Theodor Davidovic was orphaned as a child and sold into domestic service, eventually joining the resistance movement to fight against Germany. After the war, which he says in the animation “got [him] his freedom”, he found himself in refugee camps in Italy and Germany, where he lived in tents.
Aged 22, he escaped the refugee camps and found his way to Scotland. Working initially as a coal miner, at 26 he met his future wife Betty - originally from Kinglassie - in a dancehall in Kirkcaldy.
The animation, created by graphic novelist Karrie Fransman in conjunction with charity Christian Aid, which provided food parcels for the camps where Mr Davidovic lived in Europe, is narrated by Mr Davidovic, who is now 91.
Mr Davidovic said; “I came to Scotland as a refugee in 1947 and I am grateful for the sanctuary and safety that I found and I couldn’t have been happier.”
He added: “When I was walking in the world as a refugee, there was at least peace in the world but now there is war and it is not people’s fault that they are refugees”.
Sally Foster-Fulton, head of Christian Aid Scotland, said around one million refugees crossed into Europe in 2015 alone.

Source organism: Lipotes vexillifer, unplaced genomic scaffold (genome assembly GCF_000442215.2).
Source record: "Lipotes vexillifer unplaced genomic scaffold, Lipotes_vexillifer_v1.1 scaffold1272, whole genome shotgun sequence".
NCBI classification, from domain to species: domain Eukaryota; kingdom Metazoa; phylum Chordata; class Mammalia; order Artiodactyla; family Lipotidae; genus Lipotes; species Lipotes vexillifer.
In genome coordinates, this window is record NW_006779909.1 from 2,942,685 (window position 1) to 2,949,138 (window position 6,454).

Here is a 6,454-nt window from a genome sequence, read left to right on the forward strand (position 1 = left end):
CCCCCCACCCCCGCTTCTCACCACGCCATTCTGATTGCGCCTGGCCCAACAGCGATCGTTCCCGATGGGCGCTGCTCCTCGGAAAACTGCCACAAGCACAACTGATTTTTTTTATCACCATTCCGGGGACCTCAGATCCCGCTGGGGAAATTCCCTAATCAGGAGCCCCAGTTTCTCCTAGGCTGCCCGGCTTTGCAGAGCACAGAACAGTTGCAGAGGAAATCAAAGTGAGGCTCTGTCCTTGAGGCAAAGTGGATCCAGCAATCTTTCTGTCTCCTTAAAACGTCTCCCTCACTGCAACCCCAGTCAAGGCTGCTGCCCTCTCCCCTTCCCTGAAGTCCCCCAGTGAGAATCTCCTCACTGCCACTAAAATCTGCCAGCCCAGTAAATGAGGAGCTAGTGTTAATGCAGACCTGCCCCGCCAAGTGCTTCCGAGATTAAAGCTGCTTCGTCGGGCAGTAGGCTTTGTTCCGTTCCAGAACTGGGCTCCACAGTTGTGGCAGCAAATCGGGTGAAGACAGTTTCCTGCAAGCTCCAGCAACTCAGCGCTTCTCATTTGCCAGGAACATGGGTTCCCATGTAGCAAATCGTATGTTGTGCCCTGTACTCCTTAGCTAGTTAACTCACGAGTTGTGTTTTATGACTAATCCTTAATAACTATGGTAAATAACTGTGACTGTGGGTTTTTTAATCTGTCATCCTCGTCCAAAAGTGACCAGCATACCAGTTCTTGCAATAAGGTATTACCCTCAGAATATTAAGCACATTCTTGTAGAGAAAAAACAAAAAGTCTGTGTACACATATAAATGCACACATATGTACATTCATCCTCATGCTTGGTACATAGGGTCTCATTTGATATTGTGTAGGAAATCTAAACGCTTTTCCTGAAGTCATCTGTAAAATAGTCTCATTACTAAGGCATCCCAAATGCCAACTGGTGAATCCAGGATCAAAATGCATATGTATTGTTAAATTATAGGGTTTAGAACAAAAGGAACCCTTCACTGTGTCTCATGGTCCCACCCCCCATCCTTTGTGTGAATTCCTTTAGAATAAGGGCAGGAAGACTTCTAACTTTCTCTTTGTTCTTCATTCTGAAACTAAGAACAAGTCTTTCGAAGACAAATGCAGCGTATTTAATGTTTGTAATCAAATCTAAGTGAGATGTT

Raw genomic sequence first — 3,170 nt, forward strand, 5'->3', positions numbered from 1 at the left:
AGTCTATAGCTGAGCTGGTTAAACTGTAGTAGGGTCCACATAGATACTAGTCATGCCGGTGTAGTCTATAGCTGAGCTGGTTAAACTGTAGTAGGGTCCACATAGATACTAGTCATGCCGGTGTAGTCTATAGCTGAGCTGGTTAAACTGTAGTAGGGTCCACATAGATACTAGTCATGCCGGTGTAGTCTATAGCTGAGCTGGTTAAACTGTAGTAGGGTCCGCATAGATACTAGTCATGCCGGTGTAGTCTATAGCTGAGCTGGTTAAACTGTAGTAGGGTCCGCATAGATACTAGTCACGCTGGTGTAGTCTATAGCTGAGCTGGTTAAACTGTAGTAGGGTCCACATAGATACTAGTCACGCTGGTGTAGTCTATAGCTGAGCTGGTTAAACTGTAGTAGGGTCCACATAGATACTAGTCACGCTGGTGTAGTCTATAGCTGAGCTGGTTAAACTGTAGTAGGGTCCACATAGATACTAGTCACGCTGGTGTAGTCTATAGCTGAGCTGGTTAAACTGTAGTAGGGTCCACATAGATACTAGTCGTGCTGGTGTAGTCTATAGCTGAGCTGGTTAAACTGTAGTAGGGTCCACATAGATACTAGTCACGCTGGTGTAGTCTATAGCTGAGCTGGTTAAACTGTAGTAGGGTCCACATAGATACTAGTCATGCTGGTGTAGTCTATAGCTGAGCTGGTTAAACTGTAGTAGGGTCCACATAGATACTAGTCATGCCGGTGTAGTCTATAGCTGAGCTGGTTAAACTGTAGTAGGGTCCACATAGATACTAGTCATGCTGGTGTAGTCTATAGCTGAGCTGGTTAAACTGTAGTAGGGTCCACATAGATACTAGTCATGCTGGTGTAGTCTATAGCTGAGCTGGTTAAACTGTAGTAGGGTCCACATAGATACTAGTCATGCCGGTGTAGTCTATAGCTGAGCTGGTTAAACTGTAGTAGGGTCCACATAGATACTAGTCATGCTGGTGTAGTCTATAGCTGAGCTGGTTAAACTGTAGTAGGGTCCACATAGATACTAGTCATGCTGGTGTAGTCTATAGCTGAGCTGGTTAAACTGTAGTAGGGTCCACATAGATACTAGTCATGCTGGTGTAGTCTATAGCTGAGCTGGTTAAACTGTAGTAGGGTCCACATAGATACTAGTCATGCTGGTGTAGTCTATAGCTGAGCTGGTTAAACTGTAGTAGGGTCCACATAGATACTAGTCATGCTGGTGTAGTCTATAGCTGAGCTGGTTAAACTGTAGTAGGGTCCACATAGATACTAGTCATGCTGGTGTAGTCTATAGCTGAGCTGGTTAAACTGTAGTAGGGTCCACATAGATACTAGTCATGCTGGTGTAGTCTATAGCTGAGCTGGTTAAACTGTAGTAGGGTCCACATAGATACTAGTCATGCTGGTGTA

She said: “Christian Aid began as a response from churches in the UK to the refugee crisis after World War II. There is so much work still to do.
“Millions of people still have no safe place to call home - men, women and children - our brothers and sisters - forced to conflict, danger and persecution. This Christian Aid Week we invite people everyone to join us, standing in solidarity and support with refugees and those living in poverty.”
Christian Aid Week runs from 14 to 20 May. Refugees fleeing conflict and crisis can be helped by donating online at www.caweek.org, calling 08080 006 006, or texting ‘GIVE’ to 70040 to give £5.